• Wherever you look, there is plenty of circumstantial evidence for the reality of time—a rotting apple, your face in the bathroom mirror compared with your face in a photo taken 30 years ago—yet you never find any direct evidence, you never experience time itself. You only ever experience the present moment. 
  • Why do anxiety, stress, or negativity arise? Because you turned away from the present moment. And why did you do that? You thought something else was more important. One small error, one misperception, creates a world of suffering. 
  • People believe themselves to be dependent on what happens for their happiness. They don't realize that what happens is the most unstable thing in the universe. It changes constantly. They look upon the present moment as either marred by something that has happened and shouldn't have or as deficient because of something that has not happened but should have. And so they miss the deeper perfection that is inherent in life itself, a perfection that lies beyond what is happening or not happening. Accept the present moment and find the perfection that is untouched by time. 
  • The more shared past there is in a relationship, the more present you need to be; otherwise, you will be forced to relive the past again and again.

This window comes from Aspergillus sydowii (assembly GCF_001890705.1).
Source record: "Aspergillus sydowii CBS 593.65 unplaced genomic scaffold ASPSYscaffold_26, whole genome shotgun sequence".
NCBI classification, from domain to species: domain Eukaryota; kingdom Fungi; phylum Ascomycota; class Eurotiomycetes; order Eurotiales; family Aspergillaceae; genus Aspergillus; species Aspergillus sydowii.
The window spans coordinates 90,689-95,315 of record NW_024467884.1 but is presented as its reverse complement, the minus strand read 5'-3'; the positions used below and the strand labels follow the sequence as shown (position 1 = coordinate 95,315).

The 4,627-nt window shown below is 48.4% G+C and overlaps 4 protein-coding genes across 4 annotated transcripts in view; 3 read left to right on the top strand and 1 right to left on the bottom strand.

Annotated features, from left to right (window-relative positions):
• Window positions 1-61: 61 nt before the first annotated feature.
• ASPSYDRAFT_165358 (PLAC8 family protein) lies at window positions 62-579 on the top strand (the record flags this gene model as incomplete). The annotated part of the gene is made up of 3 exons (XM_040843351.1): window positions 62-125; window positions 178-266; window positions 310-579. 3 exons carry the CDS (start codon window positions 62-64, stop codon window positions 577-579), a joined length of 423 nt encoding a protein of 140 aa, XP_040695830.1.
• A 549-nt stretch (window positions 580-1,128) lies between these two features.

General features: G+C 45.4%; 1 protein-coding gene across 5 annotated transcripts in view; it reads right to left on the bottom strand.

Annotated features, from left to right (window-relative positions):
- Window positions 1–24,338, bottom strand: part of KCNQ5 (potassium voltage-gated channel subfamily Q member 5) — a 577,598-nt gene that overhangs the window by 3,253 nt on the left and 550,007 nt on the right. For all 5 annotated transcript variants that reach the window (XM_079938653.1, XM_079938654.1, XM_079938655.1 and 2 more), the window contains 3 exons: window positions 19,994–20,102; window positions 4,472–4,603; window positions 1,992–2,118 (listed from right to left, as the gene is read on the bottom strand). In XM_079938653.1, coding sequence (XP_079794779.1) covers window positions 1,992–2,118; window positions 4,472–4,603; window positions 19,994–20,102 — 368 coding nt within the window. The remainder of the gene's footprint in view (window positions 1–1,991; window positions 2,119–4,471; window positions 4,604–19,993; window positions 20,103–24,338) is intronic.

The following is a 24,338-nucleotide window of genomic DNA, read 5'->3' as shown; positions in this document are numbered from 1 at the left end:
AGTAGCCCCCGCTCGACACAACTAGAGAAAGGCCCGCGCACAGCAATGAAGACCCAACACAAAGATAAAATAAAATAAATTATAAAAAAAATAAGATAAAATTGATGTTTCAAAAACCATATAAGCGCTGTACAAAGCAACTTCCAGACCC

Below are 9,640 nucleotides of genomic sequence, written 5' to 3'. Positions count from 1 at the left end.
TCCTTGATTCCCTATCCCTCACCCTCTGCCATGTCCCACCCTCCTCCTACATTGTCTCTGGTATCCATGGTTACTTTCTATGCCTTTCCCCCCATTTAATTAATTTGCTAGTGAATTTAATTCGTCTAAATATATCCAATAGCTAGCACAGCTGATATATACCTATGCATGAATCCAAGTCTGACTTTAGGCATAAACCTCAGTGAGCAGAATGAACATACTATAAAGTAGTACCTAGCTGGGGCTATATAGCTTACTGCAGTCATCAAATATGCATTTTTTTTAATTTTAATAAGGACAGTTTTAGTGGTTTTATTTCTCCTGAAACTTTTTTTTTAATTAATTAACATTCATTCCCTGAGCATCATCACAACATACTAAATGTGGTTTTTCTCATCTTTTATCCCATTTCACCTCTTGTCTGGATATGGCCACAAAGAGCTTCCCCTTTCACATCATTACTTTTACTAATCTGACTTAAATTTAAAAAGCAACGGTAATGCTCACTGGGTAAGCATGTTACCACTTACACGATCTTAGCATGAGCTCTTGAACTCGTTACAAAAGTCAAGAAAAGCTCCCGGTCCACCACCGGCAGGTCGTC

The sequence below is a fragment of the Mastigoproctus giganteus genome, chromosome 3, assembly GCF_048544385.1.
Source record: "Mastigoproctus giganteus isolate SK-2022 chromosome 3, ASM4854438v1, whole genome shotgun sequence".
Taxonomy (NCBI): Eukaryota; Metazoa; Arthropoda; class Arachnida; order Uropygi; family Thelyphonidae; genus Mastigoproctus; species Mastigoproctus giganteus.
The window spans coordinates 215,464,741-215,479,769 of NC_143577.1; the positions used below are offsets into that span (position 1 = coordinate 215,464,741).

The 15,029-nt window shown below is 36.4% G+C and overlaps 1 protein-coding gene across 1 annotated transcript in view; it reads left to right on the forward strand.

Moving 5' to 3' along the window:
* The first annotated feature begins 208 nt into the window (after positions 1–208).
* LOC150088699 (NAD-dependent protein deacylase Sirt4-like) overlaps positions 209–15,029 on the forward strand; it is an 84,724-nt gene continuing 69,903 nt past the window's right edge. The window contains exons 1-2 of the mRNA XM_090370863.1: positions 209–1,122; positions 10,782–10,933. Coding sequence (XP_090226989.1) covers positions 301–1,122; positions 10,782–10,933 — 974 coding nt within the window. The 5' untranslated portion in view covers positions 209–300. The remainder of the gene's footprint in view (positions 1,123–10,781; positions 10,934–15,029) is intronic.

• Equating the physical body with "I," the body that is destined to grow old, wither, and die, always leads to suffering. To refrain from identifying with the body doesn't mean that you no longer care for it. If it is strong, beautiful, or vigorous, you can appreciate those attributes—while they last. You can also improve the body's condition through nutrition and exercise. If you don't equate the body with who you are, when beauty fades, vigor diminishes, or the body becomes incapacitated, this will not affect your sense of worth or identity in any way. In fact, as the body begins to weaken, the light of consciousness can shine more easily. 
  • You do not become good by trying to be good, but by finding the goodness that is already within you and allowing that goodness to emerge. 
  • If peace is really what you want, then you will choose peace.

Saturday, January 12, 2013